Fast Focus: 'Are you concerned about gangs in the Tri-Cities?' Love at home

March 2, 2014 

Having lived many years in the Tri-Cities, it is truly disappointing to see the explosion of gang activity and graffiti that have occurred in the last 10 or so years. For years, the only place in the Tri-Cities you saw graffiti was in the grittiest neighborhoods of east Pasco. Now evidence of gangs and the graffiti they leave is seen throughout the Tri-Cities, whether the graffiti itself or the ugly, scarring remains of it having been removed or simply painted over.

Unlike plain English slogans of simple opinion as "Class of '78" or "Michael loves Wendy," gang graffiti constitutes a subliminal code in an unwritten language few understand. It marks turf and implies hostility, criminal activity and violence. It makes law-abiding folks nervous, fearful, even paranoid of gang activity and related violence. It lowers property values to boot. It takes time and resources to clean up.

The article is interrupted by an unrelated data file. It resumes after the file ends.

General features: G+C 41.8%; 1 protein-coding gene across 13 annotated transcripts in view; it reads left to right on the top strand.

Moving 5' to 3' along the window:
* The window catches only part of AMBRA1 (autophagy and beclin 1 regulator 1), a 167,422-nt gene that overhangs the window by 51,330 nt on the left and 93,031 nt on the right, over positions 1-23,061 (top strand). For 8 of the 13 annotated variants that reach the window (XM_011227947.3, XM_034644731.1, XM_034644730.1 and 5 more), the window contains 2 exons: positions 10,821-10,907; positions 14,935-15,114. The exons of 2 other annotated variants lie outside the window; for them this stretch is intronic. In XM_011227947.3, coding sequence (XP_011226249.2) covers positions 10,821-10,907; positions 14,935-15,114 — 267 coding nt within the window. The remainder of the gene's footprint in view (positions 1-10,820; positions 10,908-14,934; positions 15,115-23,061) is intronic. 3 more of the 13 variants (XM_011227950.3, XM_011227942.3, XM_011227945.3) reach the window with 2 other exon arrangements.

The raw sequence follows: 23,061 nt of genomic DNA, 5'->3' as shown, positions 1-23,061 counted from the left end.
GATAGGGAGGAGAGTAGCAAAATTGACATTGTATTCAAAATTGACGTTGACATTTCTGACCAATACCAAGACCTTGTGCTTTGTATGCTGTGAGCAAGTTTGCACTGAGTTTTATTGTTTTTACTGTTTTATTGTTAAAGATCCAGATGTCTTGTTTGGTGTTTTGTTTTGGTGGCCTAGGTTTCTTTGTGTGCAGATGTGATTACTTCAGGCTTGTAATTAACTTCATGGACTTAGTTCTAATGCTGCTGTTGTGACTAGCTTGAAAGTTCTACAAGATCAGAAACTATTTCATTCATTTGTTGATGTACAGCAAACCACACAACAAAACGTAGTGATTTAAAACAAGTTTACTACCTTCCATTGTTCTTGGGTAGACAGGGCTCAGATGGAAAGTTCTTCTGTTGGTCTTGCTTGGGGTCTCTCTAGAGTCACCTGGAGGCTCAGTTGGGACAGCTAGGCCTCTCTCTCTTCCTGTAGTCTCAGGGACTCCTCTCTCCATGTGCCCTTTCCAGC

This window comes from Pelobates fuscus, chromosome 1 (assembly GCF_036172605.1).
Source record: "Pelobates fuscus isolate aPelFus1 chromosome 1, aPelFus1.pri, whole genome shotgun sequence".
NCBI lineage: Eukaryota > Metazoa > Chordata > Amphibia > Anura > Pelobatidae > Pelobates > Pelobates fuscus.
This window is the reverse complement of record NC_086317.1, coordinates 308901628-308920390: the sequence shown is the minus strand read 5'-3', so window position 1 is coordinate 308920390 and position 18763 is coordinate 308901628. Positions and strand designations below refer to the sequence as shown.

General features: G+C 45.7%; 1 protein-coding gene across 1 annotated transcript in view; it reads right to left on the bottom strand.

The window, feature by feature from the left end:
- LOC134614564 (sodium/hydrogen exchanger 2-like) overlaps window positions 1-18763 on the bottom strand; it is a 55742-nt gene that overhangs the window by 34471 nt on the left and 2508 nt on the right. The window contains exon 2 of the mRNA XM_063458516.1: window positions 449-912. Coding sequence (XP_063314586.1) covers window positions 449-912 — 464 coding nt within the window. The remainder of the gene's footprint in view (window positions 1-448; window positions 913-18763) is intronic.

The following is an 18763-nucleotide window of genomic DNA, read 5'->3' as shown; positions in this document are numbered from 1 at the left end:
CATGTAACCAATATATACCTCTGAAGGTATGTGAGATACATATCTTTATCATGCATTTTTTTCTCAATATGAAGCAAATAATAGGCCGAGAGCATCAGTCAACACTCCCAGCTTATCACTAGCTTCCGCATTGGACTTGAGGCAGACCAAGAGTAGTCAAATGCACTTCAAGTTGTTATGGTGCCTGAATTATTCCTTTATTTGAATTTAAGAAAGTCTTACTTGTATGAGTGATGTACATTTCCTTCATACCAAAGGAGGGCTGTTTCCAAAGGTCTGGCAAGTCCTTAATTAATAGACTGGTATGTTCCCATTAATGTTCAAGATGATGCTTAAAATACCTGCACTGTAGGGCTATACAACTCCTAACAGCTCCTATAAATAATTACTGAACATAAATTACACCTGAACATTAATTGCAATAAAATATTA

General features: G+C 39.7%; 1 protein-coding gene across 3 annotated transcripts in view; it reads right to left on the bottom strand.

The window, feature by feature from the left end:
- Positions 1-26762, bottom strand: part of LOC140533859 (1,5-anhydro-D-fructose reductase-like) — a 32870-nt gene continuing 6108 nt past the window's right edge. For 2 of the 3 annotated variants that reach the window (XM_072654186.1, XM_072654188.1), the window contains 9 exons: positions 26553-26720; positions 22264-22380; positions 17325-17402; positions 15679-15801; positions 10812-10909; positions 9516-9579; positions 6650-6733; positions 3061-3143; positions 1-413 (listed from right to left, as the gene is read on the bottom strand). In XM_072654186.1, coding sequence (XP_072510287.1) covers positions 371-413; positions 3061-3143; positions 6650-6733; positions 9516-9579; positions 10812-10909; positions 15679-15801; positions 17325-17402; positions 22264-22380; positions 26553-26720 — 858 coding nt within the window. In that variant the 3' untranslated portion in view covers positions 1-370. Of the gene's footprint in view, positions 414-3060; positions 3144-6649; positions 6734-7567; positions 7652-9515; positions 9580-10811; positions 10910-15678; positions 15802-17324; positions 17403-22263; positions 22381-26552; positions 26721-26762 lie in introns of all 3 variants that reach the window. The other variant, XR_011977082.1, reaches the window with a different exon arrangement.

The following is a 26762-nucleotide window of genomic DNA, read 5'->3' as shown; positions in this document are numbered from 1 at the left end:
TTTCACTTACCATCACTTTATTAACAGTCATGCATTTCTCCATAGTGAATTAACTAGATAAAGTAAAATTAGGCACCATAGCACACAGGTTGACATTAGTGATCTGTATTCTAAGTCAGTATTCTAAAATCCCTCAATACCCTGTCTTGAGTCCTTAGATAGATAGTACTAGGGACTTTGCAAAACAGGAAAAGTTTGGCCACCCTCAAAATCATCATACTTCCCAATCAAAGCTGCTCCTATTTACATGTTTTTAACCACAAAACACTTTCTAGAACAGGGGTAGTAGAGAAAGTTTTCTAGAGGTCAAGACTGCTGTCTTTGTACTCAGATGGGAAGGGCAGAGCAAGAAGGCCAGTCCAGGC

Gangs and graffiti are a huge problem in much of America. Once found in only the huge urban slum and crime-filled areas, gangs and graffiti have spread to rural America in less than a generation. And even more maddening is that more and more teens and young adults see gang graffiti as a legitimate right to communicate. That gangsters have a "right" to deface others' private property with their intimidating, violent, non-understandable hate speech for all to see, 24/7.

Graffiti = gangs. Sadly, gangs are primarily people who came from a family with no sense of belonging, proper parenting, love, concern or consistent and appropriate discipline. So gangs are really just a very poor imitation or substitute for a family they never had.

So what is the solution? The 19 years on a school board, a Boy Scouts of America Scoutmaster, and a volunteer ecclesiastical leader, plus parenting my own five boys have taught and re-enforced a precious lesson over and over again. What is the No. 1 thing a father can do to ensure his children never get involved with gangs, stay in school, stay out of trouble with the law, grow up to be law-abiding, productive, happy, fulfilled and contributing members of society? ... love their mother.

-- MICHAEL SCRIMSHER, Burbank Heights

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